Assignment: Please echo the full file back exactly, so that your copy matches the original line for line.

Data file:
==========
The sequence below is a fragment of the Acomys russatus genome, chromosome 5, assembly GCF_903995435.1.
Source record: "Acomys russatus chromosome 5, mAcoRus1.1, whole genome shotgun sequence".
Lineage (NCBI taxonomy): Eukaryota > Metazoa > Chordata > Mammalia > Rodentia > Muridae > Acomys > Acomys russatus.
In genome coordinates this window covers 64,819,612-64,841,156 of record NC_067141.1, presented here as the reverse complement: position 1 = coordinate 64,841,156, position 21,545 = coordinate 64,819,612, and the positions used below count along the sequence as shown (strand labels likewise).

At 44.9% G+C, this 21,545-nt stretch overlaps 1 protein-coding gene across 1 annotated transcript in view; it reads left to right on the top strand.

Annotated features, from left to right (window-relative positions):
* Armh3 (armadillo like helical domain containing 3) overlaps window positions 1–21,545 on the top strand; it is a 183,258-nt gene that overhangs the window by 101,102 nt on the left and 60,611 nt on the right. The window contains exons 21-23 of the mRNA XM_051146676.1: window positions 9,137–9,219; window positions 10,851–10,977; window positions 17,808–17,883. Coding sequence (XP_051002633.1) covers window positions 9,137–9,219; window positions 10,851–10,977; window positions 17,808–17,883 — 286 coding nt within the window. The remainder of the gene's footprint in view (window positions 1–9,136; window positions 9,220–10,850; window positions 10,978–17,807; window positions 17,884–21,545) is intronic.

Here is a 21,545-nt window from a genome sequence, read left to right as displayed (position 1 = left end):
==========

The sequence below is a fragment of the Acomys russatus genome, chromosome 5, assembly GCF_903995435.1.
Source record: "Acomys russatus chromosome 5, mAcoRus1.1, whole genome shotgun sequence".
Lineage (NCBI taxonomy): Eukaryota > Metazoa > Chordata > Mammalia > Rodentia > Muridae > Acomys > Acomys russatus.
In genome coordinates this window covers 64,819,612-64,841,156 of record NC_067141.1, presented here as the reverse complement: position 1 = coordinate 64,841,156, position 21,545 = coordinate 64,819,612, and the positions used below count along the sequence as shown (strand labels likewise).

At 44.9% G+C, this 21,545-nt stretch overlaps 1 protein-coding gene across 1 annotated transcript in view; it reads left to right on the top strand.

Annotated features, from left to right (window-relative positions):
* Armh3 (armadillo like helical domain containing 3) overlaps window positions 1–21,545 on the top strand; it is a 183,258-nt gene that overhangs the window by 101,102 nt on the left and 60,611 nt on the right. The window contains exons 21-23 of the mRNA XM_051146676.1: window positions 9,137–9,219; window positions 10,851–10,977; window positions 17,808–17,883. Coding sequence (XP_051002633.1) covers window positions 9,137–9,219; window positions 10,851–10,977; window positions 17,808–17,883 — 286 coding nt within the window. The remainder of the gene's footprint in view (window positions 1–9,136; window positions 9,220–10,850; window positions 10,978–17,807; window positions 17,884–21,545) is intronic.

Here is a 21,545-nt window from a genome sequence, read left to right as displayed (position 1 = left end):